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Vitamin B-6

Scientists are agreed that animal life began in the simplest of forms and slowly through the ages changed and increased in complexity. Single-cell animals increased in number by merely dividing, each in two, every resulting cell having all the attributes that the parent cell had. In the biological laboratory one can see the amoeba doing this.
As more elaborate animals evolved, consisting of many cells, certain cells began to take on special functions, and gradually organs evolved to perform these functions more efficiently. Of course the most important function of all was reproduction, without which the race would cease to exist. Ultimately the two sexes were established and this duality is to be found in all but the very lowest forms of life. At a slightly advanced stage both male and female forms may be found in one individual, but development never continues far in- this line. Individuals in all higher stages are distinctively either male or female.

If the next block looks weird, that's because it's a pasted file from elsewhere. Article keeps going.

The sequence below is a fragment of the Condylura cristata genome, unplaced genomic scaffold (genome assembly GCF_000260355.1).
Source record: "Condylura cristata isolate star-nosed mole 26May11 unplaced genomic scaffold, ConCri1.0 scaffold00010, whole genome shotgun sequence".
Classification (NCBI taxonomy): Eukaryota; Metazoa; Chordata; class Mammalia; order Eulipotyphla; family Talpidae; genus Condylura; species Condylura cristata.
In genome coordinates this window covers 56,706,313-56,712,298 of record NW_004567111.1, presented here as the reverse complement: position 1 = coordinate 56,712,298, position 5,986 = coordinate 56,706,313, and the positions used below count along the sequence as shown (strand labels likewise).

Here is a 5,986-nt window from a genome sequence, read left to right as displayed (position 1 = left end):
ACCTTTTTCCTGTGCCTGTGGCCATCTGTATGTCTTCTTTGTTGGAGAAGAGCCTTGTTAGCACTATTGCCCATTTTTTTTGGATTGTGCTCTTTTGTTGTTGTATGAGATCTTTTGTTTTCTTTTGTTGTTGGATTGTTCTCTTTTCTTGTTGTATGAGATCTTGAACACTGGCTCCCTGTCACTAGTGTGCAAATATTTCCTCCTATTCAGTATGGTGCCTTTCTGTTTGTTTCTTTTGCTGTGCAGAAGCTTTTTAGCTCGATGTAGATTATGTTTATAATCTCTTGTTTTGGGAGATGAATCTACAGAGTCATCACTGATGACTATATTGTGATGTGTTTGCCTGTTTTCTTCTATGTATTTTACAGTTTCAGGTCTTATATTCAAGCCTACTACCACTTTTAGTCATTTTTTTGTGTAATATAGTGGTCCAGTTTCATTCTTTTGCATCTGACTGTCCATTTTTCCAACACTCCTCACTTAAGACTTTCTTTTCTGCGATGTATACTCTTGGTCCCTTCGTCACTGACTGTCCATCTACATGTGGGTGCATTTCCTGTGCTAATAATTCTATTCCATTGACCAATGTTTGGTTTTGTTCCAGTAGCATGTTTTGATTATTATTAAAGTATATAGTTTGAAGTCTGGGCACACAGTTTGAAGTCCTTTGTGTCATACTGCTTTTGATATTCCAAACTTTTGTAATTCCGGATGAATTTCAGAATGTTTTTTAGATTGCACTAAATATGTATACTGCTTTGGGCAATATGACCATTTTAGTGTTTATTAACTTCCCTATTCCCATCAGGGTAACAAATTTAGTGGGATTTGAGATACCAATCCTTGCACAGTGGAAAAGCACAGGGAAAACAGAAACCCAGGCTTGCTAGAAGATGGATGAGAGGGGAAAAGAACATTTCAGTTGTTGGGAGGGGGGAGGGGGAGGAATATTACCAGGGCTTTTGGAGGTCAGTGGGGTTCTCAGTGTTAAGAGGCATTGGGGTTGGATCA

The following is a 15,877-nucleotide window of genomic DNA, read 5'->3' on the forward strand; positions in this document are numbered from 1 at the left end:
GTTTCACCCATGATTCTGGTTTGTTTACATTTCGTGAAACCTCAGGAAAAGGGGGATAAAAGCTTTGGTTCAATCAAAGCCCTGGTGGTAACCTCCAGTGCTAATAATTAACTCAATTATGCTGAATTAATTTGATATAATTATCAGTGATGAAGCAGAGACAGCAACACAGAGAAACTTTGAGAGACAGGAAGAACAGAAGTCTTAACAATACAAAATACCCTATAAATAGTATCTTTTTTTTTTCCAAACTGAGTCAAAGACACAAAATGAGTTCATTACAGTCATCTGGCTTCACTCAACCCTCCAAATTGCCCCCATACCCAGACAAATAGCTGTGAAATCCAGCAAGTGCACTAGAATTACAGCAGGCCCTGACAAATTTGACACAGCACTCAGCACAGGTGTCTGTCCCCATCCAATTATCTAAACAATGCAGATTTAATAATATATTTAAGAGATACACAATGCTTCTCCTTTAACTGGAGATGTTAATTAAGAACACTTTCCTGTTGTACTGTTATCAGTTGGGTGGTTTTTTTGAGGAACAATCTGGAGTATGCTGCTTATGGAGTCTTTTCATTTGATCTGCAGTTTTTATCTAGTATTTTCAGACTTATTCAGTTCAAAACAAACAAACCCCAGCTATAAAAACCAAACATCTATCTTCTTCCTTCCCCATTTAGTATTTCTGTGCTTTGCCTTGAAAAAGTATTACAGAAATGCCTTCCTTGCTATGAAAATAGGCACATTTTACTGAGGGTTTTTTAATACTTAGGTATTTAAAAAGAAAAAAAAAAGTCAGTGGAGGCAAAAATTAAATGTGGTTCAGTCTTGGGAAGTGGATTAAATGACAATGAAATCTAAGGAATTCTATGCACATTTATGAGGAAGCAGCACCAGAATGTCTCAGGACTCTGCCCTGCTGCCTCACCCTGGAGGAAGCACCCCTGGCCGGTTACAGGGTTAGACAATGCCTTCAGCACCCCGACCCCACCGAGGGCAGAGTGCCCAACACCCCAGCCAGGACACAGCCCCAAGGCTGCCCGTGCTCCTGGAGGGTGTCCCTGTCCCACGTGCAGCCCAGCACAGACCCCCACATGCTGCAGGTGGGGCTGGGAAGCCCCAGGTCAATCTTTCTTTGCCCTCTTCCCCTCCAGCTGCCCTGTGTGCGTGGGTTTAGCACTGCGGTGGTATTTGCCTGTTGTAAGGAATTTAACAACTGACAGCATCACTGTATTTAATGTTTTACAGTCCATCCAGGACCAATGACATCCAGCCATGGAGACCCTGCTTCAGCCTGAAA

The history of the development of a race is called phylogeny; that of an individual, ontogeny. These are big Greek words but their meaning is simple enough. When we use the mouth-filling phrase, “Ontogeny is the recapitulation of phylogeny,” and apply it to humans, we are simply saying that any individual, as he or she grows in the womb, goes through the stages that the ancestors from the beginning of life in the world have passed through.

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